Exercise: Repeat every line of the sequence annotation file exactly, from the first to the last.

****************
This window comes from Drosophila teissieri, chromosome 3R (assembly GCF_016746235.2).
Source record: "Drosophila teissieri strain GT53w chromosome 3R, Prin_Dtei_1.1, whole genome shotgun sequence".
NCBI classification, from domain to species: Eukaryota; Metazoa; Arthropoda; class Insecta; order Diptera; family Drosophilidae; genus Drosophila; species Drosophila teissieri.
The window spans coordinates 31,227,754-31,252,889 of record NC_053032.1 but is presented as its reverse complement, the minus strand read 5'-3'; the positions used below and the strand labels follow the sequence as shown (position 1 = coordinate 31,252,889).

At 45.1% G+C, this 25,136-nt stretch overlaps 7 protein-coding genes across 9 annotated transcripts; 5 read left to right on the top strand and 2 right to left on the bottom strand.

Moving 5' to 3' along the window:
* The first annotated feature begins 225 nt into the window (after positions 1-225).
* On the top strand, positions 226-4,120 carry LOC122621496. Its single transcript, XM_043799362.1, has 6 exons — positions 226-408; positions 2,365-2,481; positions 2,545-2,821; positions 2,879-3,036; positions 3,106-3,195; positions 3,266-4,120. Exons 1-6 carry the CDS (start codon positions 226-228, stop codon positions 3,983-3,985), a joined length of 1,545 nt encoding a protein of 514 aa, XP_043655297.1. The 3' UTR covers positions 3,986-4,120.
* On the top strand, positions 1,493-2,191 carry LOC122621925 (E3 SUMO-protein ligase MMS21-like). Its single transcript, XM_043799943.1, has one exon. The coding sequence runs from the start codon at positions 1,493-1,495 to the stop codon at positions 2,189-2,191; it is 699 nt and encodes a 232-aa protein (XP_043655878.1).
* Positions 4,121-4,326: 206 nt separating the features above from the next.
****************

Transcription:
This window comes from Drosophila teissieri, chromosome 3R (assembly GCF_016746235.2).
Source record: "Drosophila teissieri strain GT53w chromosome 3R, Prin_Dtei_1.1, whole genome shotgun sequence".
NCBI classification, from domain to species: Eukaryota; Metazoa; Arthropoda; class Insecta; order Diptera; family Drosophilidae; genus Drosophila; species Drosophila teissieri.
The window spans coordinates 31,227,754-31,252,889 of record NC_053032.1 but is presented as its reverse complement, the minus strand read 5'-3'; the positions used below and the strand labels follow the sequence as shown (position 1 = coordinate 31,252,889).

At 45.1% G+C, this 25,136-nt stretch overlaps 7 protein-coding genes across 9 annotated transcripts; 5 read left to right on the top strand and 2 right to left on the bottom strand.

Moving 5' to 3' along the window:
* The first annotated feature begins 225 nt into the window (after positions 1-225).
* On the top strand, positions 226-4,120 carry LOC122621496. Its single transcript, XM_043799362.1, has 6 exons — positions 226-408; positions 2,365-2,481; positions 2,545-2,821; positions 2,879-3,036; positions 3,106-3,195; positions 3,266-4,120. Exons 1-6 carry the CDS (start codon positions 226-228, stop codon positions 3,983-3,985), a joined length of 1,545 nt encoding a protein of 514 aa, XP_043655297.1. The 3' UTR covers positions 3,986-4,120.
* On the top strand, positions 1,493-2,191 carry LOC122621925 (E3 SUMO-protein ligase MMS21-like). Its single transcript, XM_043799943.1, has one exon. The coding sequence runs from the start codon at positions 1,493-1,495 to the stop codon at positions 2,189-2,191; it is 699 nt and encodes a 232-aa protein (XP_043655878.1).
* Positions 4,121-4,326: 206 nt separating the features above from the next.